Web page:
War and peace are gendered. Men and women bring differing values, perceptions and experiences to conflict, and gender differences shape the ways in which wars are fought and peace is built. Masculinity and femininity overlap in complex ways in both military operations and peacebuilding. These challenges, however, have generally been inadequately addressed in traditional research in peace and conflict studies. Men’s perceptions, experiences and values have been routinely prioritized, both by researchers and by policymakers. The perceptions and experiences of women have received far more limited attention.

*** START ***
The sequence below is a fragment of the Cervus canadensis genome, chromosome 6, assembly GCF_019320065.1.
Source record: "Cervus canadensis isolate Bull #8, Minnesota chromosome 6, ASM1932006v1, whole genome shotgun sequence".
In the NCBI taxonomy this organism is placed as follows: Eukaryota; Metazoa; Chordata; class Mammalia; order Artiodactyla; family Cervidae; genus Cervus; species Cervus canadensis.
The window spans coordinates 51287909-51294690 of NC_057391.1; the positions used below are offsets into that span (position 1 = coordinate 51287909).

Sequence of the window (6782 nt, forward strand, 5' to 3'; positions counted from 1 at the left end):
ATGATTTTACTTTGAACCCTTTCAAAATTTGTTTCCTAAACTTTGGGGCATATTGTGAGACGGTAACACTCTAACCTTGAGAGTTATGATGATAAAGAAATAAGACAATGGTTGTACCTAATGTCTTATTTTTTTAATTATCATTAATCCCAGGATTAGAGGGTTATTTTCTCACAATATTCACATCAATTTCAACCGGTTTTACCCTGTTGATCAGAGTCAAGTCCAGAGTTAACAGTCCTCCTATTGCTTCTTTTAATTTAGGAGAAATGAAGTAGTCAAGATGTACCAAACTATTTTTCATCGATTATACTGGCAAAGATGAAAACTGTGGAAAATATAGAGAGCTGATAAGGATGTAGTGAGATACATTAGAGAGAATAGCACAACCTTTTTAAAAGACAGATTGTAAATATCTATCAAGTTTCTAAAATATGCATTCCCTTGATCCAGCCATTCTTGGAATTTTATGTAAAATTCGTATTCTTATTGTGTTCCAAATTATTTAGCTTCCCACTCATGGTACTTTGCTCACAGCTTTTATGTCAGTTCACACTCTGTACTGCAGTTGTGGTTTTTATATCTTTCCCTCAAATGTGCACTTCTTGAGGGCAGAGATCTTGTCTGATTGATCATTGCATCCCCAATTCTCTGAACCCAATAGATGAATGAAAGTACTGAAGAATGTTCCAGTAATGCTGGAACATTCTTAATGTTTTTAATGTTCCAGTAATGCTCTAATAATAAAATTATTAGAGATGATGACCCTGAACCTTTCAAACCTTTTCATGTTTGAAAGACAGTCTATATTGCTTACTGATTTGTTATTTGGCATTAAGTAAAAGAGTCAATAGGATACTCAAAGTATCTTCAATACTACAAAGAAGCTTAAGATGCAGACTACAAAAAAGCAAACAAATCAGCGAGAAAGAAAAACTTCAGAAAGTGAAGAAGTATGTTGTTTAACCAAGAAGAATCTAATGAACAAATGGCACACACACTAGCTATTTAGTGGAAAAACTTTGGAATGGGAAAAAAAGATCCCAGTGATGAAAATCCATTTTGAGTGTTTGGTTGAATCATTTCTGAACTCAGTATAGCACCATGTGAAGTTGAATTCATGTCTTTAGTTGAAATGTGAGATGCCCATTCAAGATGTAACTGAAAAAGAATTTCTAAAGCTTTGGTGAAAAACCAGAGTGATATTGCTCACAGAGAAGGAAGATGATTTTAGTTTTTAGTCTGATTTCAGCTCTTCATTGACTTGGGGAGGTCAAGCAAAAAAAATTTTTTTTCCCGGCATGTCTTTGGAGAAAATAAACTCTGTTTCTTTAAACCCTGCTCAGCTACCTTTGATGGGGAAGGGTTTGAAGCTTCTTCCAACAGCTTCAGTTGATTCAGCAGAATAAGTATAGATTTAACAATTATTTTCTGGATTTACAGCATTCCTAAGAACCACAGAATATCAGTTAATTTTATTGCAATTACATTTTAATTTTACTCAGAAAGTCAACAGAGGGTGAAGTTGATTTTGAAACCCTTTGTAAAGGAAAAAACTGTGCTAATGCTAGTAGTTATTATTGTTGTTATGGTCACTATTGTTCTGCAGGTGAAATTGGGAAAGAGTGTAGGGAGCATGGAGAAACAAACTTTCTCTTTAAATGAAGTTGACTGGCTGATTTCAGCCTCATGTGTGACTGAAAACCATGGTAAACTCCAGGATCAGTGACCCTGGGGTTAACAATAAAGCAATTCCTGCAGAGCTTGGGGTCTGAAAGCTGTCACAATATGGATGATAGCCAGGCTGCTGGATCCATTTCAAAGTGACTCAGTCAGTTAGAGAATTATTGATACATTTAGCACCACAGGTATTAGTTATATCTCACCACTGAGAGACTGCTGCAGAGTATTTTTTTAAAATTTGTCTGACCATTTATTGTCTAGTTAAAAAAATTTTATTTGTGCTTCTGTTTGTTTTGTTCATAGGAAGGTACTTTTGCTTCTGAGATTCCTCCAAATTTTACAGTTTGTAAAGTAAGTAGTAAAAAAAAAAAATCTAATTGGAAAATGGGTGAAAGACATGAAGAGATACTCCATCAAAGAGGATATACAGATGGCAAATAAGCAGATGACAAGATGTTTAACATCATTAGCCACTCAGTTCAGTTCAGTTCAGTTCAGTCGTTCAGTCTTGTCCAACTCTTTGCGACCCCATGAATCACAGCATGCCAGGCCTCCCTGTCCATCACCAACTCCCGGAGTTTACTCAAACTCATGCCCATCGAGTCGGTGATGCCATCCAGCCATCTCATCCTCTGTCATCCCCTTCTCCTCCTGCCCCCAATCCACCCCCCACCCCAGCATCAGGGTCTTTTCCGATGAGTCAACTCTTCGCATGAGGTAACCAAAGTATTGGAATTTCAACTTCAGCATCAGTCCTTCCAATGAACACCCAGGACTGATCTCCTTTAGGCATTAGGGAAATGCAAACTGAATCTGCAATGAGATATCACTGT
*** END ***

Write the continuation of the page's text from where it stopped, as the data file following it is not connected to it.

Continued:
This situation is changing, however, and gendered imbalances have begun to receive more attention. Policymakers and academics increasingly see the value of analysing peace and conflict situations through a gendered optic. The picture that emerges reveals a more nuanced image of conflict, along with new resources for peacebuilding. The most important expression of this change is the unanimous adoption in October 2000 of UN Security Council Resolution 1325 on Women, Peace and Security. This resolution stresses the importance of women’s equal and full involvement in all efforts to maintain and promote peace and security. Particular emphasis is placed on the need to increase the role of women in conflict prevention and conflict resolution activities.